Monday, August 10, 2009

Early Dutch Farms on The Poesten Kill

What the earliest farms on the Poesten Kill looked like is only conjecture at this point as there has been virtually no archeology aimed at the Dutch period along the kill. Two similar farms in the East Manor have been found and excavated however, but neither may reflect the kind of buildings that the English carpenter Thomas Chambers built on the Poesten Kill.

The Van Buren Site was discovered in 1973 by Art Johnson in what was once Greenbush. It was located where Indian people had also lived and was a large site that including several buildings over the years. More recently Shirley Dunn has suggested that the farm was occupied by Symon Walichsen in 1637 and later by Edward Pels and Juriaen Bestval who arrived there in 1649. A second farm found in Greenbush was that of Teunis Dirckse van Vechten who lived there from 1639 until his death in 1685. His farm suggests the kinds of activities that might have also occurred on the Poesten Kill. Van Vechten was a farmer, trader, part owner of a brewery (he grew a lot of oats), and he owned half of the yacht Het Zeepaert (The Seahorse) in 1651.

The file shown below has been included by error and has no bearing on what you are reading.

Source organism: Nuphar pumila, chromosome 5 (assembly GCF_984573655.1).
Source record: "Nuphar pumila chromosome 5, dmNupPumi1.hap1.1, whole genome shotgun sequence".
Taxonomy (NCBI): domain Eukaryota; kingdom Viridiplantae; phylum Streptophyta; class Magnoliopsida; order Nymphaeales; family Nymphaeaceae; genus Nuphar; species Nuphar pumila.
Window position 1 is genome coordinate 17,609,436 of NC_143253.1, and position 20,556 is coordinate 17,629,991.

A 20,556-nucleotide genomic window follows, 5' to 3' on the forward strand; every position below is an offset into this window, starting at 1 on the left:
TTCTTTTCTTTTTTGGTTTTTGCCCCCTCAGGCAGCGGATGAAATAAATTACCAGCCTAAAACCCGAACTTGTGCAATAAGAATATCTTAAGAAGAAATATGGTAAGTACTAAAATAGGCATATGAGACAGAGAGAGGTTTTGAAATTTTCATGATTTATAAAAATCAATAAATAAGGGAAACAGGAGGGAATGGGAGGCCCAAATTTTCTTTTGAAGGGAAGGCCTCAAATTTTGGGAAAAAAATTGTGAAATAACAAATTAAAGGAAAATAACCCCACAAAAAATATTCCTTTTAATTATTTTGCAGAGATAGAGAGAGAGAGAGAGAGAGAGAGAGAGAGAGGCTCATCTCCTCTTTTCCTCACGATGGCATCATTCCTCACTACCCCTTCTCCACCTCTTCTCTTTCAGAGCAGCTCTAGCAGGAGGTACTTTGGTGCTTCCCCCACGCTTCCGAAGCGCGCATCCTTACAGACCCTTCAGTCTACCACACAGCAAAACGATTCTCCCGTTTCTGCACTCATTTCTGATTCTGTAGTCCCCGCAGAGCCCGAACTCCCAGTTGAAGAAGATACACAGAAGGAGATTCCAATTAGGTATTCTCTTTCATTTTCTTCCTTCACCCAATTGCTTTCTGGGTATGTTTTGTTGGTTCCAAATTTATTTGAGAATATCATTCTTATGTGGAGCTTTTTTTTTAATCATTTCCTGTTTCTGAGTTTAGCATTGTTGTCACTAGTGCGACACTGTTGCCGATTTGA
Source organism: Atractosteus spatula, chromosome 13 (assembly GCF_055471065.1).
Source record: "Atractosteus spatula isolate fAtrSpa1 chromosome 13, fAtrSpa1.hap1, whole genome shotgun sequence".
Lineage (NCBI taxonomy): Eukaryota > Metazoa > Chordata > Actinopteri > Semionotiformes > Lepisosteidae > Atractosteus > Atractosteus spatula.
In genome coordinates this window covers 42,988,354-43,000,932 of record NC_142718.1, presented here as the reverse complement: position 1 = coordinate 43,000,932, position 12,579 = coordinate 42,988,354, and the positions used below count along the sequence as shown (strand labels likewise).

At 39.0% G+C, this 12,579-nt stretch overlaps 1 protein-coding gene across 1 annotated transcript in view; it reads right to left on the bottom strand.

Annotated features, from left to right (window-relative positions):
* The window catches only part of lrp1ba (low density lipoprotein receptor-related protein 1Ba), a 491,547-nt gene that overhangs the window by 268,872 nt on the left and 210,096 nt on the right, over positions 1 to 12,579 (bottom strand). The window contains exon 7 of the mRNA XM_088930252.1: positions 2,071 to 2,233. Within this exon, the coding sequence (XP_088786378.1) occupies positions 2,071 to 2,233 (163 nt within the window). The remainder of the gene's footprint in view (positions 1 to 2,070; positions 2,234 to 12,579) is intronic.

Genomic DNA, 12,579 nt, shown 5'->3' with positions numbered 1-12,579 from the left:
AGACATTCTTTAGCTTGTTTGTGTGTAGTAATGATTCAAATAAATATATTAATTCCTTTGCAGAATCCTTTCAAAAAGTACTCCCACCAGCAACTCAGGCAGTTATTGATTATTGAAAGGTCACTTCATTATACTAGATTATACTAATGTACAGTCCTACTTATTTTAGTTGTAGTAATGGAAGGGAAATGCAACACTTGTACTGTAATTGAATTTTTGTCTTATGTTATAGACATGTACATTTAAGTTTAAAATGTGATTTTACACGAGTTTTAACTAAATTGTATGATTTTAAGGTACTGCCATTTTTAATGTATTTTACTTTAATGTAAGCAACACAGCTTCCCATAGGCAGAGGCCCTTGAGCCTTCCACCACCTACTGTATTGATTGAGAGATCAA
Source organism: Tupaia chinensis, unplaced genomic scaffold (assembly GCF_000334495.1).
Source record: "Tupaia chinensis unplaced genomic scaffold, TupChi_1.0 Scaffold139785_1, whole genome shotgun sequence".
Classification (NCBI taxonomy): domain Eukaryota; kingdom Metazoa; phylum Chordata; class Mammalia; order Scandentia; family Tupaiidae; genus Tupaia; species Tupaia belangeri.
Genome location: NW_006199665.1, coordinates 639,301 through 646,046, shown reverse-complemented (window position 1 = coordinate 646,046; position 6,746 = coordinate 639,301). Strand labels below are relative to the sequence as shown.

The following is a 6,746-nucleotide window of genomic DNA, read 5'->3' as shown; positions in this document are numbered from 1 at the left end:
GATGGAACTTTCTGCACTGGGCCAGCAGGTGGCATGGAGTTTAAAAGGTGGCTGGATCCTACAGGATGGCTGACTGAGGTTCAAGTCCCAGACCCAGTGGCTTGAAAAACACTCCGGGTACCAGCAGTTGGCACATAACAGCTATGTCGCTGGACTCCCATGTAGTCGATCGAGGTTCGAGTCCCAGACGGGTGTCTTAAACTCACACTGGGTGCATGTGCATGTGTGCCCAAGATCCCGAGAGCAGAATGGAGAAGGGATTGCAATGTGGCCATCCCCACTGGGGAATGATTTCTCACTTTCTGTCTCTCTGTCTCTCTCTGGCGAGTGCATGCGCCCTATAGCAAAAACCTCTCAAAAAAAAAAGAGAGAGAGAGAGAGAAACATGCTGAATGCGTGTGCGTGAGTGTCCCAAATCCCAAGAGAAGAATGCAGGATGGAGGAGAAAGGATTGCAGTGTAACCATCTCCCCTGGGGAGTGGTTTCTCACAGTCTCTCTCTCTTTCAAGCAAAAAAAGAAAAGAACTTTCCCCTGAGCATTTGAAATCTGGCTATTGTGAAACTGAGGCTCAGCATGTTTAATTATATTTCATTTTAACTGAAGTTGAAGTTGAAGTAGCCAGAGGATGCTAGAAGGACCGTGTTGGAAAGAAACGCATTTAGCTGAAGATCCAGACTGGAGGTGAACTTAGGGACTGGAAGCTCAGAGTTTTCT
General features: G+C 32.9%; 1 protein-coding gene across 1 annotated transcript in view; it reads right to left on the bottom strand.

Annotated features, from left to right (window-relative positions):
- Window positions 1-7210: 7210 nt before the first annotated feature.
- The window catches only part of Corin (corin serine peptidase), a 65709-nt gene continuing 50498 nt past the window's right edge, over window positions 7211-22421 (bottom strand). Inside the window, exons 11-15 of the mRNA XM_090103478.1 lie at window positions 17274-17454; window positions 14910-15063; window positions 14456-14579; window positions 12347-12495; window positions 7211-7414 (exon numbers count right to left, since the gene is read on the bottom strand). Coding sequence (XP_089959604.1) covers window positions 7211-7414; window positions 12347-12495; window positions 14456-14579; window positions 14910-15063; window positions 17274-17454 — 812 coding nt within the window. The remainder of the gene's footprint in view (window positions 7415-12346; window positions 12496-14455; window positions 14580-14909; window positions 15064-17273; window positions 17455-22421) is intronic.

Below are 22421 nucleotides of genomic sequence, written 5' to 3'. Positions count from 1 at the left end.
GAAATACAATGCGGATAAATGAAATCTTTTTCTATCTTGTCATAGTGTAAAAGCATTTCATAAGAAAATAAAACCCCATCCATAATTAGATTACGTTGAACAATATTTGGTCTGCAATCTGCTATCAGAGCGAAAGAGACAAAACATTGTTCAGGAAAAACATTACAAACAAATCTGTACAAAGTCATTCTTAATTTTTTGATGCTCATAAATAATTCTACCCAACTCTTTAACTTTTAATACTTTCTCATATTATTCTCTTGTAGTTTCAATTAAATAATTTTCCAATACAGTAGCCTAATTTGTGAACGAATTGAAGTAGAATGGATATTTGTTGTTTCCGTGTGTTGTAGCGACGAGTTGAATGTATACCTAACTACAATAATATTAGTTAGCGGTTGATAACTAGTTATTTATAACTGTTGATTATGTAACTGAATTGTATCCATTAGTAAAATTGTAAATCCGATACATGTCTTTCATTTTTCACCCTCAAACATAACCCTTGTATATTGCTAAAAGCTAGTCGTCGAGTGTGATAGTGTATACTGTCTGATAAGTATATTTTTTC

Chambers and Wemp owned the land only in the sense that they had the rights to it – these agreements would today be considered leases although they were in many ways treated as sales. It makes for a somewhat confusing history of local land transfers, especially considering that what is now Troy was the northern border of Van Renssealer’s manor, and that the English took over New Netherland in 1664.

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